Ordinary people and their ordinary concerns are duly mixed in with what would otherwise amount to a pageant of kings and bishops. There are numerous disquisitions on religious beliefs, cosmological beliefs, pigs in the kitchen, and the long and ghastly nightmare that was pre-modern medicine, where burnt mutton fat could be prescribed for a tooth ache, and mashed beetles for kidney stones, and where “intensive care” meant being moved to a church bed and given round-the-clock prayer (our author wonders if this didn’t do some patients a world of good, but one suspects he’d turn it down if he had a fast-growing pancreatic tumor). Ackroyd has some fun describing these lurid medieval remedies, but – in a signature graceful insight of which there are too few in this book – he warns against hindsighted condescension:

It is easy to mock what seem to be absurd provisions, but they belonged to a tradition that viewed the human and natural world as part of the same unity. That is why doctors prescribed the flesh of tame beasts rather than of wild ones; a carp from the pond was better than a shrimp from the seashore. It calmed, rather than excited, the patient.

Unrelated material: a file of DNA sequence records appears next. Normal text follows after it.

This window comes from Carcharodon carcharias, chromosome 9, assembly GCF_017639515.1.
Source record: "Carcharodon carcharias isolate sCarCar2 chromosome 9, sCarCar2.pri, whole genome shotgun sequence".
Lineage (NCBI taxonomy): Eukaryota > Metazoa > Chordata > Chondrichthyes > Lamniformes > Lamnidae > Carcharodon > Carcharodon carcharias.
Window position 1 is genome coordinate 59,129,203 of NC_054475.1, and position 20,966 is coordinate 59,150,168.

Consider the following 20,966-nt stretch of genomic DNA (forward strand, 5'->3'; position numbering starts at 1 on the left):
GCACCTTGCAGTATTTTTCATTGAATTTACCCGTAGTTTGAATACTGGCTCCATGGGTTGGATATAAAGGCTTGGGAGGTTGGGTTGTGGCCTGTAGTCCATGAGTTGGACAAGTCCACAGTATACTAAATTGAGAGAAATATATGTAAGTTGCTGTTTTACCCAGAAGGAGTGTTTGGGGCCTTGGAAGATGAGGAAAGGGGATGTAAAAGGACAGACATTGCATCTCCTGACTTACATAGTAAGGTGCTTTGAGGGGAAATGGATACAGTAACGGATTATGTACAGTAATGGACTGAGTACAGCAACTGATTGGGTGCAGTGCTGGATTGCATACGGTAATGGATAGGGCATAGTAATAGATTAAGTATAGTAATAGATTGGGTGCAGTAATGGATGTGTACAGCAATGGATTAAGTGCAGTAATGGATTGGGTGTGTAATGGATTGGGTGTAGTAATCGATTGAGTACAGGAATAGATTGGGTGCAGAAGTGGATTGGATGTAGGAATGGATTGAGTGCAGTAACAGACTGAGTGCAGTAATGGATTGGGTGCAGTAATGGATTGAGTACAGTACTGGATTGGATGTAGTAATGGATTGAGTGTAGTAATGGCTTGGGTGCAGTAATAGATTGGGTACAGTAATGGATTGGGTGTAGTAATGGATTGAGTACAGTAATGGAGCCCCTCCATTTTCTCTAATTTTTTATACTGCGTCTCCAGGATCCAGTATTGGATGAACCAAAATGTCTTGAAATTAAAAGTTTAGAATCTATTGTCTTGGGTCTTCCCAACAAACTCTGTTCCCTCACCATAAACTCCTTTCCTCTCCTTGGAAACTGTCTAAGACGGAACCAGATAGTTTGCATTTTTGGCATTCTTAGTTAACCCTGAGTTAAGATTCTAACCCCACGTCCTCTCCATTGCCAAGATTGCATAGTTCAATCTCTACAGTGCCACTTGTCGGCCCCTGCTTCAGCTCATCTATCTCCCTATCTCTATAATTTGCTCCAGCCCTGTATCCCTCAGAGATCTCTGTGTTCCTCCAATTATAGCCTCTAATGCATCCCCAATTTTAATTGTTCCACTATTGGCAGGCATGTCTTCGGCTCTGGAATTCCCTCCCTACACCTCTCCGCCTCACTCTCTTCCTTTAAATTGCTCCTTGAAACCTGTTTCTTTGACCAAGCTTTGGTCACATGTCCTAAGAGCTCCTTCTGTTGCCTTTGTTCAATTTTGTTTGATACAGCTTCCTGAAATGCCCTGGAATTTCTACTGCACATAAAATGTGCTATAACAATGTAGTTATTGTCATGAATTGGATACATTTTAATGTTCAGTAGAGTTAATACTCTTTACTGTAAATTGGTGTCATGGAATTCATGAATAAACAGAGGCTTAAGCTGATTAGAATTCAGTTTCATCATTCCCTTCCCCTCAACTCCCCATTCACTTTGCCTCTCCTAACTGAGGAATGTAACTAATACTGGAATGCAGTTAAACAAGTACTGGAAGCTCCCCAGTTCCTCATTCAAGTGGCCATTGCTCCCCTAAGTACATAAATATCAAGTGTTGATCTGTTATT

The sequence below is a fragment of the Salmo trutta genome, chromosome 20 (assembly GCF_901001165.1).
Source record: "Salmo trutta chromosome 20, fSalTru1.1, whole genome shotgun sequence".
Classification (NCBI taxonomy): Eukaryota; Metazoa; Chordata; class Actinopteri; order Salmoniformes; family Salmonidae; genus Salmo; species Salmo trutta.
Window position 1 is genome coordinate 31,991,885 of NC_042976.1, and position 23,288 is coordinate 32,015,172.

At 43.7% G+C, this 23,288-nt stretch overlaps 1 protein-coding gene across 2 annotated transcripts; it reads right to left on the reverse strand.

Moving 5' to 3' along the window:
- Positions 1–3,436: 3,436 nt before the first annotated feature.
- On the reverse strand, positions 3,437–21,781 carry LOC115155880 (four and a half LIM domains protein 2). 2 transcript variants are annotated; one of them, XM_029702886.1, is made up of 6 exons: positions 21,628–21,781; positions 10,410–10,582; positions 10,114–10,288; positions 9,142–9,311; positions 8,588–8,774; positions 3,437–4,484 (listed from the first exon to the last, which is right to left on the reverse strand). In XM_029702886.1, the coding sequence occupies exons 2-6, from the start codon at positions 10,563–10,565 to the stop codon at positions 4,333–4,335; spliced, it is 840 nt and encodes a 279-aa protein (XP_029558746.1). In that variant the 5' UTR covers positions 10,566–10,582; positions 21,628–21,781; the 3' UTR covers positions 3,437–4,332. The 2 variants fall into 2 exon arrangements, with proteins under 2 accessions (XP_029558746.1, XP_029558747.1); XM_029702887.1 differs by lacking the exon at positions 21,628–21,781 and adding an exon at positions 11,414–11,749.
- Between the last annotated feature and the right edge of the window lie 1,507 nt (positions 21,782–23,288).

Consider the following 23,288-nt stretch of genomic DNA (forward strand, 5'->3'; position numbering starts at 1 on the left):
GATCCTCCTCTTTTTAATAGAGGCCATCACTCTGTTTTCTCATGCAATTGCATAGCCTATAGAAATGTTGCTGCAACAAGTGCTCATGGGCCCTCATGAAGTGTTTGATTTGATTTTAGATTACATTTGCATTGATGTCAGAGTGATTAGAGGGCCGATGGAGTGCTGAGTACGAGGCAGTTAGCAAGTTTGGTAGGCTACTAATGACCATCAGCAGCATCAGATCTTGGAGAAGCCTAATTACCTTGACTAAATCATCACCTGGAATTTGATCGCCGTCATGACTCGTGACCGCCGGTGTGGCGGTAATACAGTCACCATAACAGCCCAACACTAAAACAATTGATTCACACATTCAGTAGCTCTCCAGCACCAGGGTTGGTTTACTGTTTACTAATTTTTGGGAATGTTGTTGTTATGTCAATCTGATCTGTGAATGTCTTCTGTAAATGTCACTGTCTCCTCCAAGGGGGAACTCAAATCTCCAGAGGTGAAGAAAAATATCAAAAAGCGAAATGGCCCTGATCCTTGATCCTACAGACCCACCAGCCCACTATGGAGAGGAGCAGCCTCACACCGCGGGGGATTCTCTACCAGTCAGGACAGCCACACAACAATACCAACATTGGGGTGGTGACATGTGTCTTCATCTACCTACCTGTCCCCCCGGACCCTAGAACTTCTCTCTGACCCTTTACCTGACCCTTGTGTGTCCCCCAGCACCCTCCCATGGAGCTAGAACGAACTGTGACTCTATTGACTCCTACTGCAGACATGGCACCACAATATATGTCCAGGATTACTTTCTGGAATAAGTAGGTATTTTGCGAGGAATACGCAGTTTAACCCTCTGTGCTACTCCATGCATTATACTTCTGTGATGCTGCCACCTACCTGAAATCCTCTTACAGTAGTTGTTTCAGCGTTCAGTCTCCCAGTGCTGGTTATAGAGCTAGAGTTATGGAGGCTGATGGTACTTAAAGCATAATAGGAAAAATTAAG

Readers accustomed to Ackroyd’s lively and often shrewd insights into the personalities of history’s great and mighty (insights that make all his biographies very much worth reading) will have to wait until the final chapters of Foundation to finally feel like they’ve got their favorite author back. As the book leaves the dim Sherwood Forest of the early Middle Ages and approaches the watershed of Bosworth Field, its pace slows dramatically, its author seems to breathe at last, and people start to move around on a stage previously given over to data and puppets. Ackroyd somewhat amazingly skirts the whole question of what happened to the Princes in the Tower, but his counter-speculation is every bit as fascinating: